Whether you’re working on an ‘O’ assignment or looking forward to that next intense game of Scattergories where an ‘O’ comes up on the die, if you need to know which states start with an ‘O,’ we’ve got you covered.

Here are all of the ‘O’ states in the U.S. and how they got their ‘O’ names.


The name “Ohio” comes from the Iroquoian language.

When French explorers arrived in the region in the 17th century, the Iroquois referred to the body of water that we know today as the Ohio River as “ohi-yo.”

While the French had another phrase for the river – “La Belle Riviere” – when they first discovered it, English settlers adopted the Iroquois term.

The state of Ohio is named after the river.

Ohio Name Meaning

The Iroquoian word “ohi-yo” means either “great river” or “large creek,” depending on which linguist you ask.


While many state names were derived from Native American tribal names or words, Oklahoma is the only state explicitly named by a Native American Chief.

The Chief was Allen Wright, a Choctaw chief during the 1860s.

When negotiations were taking place for a new Native American territory for displaced tribes during the Treaty of Dancing Rabbit Creek in 1866, Wright suggested the name “Oklahoma” for the territory.

Though, it wasn’t adopted until 1890. (Before that, the territory was simply referred to as “Indian Territory.”)

Seventeen years later, when Oklahoma became a state, they kept the name.

Oklahoma Name Meaning

Oklahoma derives from two Choctaw words: “okla” and “humma.”

“Okla” means “people” and “humma” means “red.”

Combined, “Oklahoma” translates literally as “red people.”


Oregon’s name has a somewhat elusive and debated history, with several theories as to its origins.

One popular theory suggests the name “Oregon” might have come from a 1765 proposal for a western British colony by Major Robert Rogers, an influential colonial frontiersman.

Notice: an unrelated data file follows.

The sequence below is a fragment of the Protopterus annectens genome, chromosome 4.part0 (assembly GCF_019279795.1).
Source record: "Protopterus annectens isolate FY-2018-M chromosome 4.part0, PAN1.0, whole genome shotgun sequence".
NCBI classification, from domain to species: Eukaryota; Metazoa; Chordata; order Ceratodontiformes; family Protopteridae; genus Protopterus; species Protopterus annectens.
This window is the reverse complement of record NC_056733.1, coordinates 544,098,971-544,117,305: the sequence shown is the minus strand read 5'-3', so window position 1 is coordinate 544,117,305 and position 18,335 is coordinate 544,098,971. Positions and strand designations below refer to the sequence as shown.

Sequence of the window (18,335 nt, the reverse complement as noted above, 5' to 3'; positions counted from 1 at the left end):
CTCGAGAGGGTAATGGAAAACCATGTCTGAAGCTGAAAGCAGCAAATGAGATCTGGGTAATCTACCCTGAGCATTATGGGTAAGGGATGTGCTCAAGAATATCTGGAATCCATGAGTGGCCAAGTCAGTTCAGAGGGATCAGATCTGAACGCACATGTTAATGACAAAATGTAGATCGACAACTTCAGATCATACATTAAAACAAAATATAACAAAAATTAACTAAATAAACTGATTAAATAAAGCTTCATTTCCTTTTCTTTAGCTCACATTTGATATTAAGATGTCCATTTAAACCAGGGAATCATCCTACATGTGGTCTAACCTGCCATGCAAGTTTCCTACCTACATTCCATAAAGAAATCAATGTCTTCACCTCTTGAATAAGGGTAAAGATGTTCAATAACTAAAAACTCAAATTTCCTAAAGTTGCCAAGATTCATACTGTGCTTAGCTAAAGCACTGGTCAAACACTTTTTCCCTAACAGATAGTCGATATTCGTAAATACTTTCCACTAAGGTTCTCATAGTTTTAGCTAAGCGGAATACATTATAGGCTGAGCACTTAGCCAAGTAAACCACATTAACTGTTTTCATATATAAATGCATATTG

Rogers referred to the territory as “Ouragon” in his proposal.

Another theory posits that “Oregon” originates from the Spanish word “orejón.”

A third theory is that “Oregon” comes from “Ouaricon,” a term that was found on a French map of the area from the 18th century.

The term referred to a river, which might have been the Columbia River.

Despite these various theories, the true etymology of “Oregon” is unclear.

Oregon Name Meaning

The meaning of Oregon’s name depends on which origin story you subscribe to.

If Oregon came from “Ouragon,” as in Major Rogers proposal, it is believed to be based on the French word “ouragan,” which means “windstorm” or “hurricane.”

If Oregon came from the Spanish “orejón,” it means “big ear.”

If Oregon came from the term “Ouricon” found on the French map, its origin and meaning are unclear.

Onward From the ‘O’ State Names

So, there you have them, the U.S. states that start with the letter ‘O.’

Now, it’s time to make a big impression on that school report or drop a few knowledge bombs on your next game night.

Leave a Reply

Your email address will not be published. Required fields are marked *